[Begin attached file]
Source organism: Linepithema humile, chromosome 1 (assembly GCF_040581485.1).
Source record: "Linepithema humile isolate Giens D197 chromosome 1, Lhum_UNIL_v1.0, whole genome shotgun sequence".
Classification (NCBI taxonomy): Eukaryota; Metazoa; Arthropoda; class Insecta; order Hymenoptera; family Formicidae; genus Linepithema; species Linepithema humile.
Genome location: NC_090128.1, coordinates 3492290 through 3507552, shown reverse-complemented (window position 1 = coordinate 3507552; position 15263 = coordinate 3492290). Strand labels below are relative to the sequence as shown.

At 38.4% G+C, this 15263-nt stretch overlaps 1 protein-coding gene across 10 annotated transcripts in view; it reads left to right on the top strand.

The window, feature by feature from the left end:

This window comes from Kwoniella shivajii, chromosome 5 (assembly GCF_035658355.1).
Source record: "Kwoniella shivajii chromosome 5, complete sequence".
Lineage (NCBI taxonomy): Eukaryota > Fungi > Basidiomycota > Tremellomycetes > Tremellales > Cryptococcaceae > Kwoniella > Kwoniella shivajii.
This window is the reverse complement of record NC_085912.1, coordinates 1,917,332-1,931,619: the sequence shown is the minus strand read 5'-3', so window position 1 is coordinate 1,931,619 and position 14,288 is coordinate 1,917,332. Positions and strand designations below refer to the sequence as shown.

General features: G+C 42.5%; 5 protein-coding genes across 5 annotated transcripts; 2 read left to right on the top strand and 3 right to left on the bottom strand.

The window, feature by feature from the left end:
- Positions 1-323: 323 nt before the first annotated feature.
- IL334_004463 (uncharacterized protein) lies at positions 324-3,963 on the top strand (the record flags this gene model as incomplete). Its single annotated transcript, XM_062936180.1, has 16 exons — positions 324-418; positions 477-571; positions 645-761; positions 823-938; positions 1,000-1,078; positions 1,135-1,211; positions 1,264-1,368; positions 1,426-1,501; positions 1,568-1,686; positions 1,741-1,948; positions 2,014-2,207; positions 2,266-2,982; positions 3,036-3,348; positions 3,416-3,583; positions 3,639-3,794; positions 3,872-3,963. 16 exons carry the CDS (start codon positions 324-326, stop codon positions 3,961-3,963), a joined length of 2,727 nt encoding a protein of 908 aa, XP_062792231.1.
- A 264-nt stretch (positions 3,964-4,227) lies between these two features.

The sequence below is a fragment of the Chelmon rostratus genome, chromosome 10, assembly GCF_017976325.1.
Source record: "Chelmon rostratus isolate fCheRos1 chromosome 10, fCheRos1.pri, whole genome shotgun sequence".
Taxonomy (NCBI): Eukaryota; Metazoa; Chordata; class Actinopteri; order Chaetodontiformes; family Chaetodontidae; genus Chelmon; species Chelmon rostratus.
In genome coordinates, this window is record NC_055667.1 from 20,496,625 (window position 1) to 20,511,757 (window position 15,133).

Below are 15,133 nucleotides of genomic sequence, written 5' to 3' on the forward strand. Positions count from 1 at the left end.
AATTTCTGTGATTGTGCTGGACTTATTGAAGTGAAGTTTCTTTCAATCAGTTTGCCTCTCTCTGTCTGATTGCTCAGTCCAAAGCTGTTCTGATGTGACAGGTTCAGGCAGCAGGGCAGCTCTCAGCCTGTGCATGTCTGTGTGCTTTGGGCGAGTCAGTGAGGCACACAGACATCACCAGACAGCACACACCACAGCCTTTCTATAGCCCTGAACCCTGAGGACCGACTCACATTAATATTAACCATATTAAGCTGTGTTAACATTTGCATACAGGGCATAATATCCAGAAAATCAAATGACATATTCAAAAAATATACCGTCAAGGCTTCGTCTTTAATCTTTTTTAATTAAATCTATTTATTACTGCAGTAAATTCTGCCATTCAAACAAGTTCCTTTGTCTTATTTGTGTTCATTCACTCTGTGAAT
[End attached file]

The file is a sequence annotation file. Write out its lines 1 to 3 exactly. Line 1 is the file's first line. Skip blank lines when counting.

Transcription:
Source organism: Linepithema humile, chromosome 1 (assembly GCF_040581485.1).
Source record: "Linepithema humile isolate Giens D197 chromosome 1, Lhum_UNIL_v1.0, whole genome shotgun sequence".
Classification (NCBI taxonomy): Eukaryota; Metazoa; Arthropoda; class Insecta; order Hymenoptera; family Formicidae; genus Linepithema; species Linepithema humile.